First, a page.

It has been asserted by men for whose opinion I have a deep regard—notably by Sir William Barratt—that psychical research is quite distinct from religion. Certainly it is so, in the sense that a man might be a very good psychical researcher but a very bad man. But the results of psychical research, the deductions which we may draw, and the lessons we may learn, teach us of the continued life of the soul, of the nature of that life, and of how it is influenced by our conduct here. If this is distinct from religion, I must confess that I do not understand the distinction. To me it IS religion—the very essence of it. But that does not mean that it will necessarily crystallise into a new religion. Personally I trust that it will not do so. Surely we are disunited enough already? Rather would I see it the great unifying force, the one provable thing connected with every religion, Christian or non-Christian, forming the common solid basis upon which each raises, if it must needs raise, that separate system which appeals to the varied types of mind. The Southern races will always demand what is less austere than the North, the West will always be more critical than the East. One cannot shape all to a level conformity. But if the broad premises which are guaranteed by this teaching from beyond are accepted, then the human race has made a great stride towards religious peace and unity. The question which faces us, then, is how will this influence bear upon the older organised religions and philosophies which have influenced the actions of men.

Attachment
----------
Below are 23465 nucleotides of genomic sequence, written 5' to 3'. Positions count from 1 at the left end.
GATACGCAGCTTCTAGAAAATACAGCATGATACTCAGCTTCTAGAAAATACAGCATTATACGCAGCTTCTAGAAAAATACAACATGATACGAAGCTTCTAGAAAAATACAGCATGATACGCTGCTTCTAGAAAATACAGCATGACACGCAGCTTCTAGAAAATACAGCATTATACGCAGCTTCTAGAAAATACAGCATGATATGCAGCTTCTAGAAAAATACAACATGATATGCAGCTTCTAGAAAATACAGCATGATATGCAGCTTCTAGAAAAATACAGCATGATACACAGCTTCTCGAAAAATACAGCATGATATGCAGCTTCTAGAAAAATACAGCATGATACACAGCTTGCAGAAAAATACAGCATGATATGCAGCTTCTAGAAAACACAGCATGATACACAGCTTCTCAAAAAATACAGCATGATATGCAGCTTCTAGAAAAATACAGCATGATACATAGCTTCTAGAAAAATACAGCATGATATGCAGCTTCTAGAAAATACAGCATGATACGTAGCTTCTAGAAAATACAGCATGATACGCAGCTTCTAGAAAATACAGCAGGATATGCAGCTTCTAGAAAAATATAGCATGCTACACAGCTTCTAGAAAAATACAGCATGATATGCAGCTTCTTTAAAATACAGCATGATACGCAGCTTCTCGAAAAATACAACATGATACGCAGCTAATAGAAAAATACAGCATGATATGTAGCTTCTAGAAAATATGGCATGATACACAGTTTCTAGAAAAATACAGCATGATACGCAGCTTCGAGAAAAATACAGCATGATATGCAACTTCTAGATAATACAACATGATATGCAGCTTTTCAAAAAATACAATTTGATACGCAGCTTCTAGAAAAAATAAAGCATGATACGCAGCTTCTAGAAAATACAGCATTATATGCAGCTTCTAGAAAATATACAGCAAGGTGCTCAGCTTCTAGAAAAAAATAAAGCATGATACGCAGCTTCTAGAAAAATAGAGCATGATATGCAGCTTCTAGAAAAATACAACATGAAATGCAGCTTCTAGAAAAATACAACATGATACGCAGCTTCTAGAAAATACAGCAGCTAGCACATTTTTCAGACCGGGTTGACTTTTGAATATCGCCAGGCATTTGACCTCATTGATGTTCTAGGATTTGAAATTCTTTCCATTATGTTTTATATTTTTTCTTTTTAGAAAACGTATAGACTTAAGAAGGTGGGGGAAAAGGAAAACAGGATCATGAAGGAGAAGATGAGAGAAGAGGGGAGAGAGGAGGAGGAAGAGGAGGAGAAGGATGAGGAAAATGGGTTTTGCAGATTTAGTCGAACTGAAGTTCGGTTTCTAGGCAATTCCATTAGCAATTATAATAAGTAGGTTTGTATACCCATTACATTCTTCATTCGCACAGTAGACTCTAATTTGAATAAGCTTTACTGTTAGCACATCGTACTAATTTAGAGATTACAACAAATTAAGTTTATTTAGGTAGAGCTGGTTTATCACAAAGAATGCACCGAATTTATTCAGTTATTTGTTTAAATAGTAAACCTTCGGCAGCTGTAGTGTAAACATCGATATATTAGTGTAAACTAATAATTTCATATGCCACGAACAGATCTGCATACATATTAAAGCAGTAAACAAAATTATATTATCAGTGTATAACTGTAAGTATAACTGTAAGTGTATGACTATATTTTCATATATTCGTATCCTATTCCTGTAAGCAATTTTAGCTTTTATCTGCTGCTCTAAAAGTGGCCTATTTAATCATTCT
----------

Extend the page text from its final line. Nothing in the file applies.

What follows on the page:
The answer is, that to only one of these religions or philosophies is this new revelation absolutely fatal. That is to Materialism. I do not say this in any spirit of hostility to Materialists, who, so far as they are an organized body, are, I think, as earnest and moral as any other class. But the fact is manifest that if spirit can live without matter, then the foundation of Materialism is gone, and the whole scheme of thought crashes to the ground.

As to other creeds, it must be admitted that an acceptance of the teaching brought to us from beyond would deeply modify conventional Christianity. But these modifications would be rather in the direction of explanation and development than of contradiction. It would set right grave misunderstandings which have always offended the reason of every thoughtful man, but it would also confirm and make absolutely certain the fact of life after death, the base of all religion. It would confirm the unhappy results of sin, though it would show that those results are never absolutely permanent. It would confirm the existence of higher beings, whom we have called angels, and of an ever-ascending hierarchy above us, in which the Christ spirit finds its place, culminating in heights of the infinite with which we associate the idea of all-power or of God. It would confirm the idea of heaven and of a temporary penal state which corresponds to purgatory rather than to hell. Thus this new revelation, on some of the most vital points, is NOT destructive of the beliefs, and it should be hailed by really earnest men of all creeds as a most powerful ally rather than a dangerous devil-begotten enemy.

On the other hand, let us turn to the points in which Christianity must be modified by this new revelation.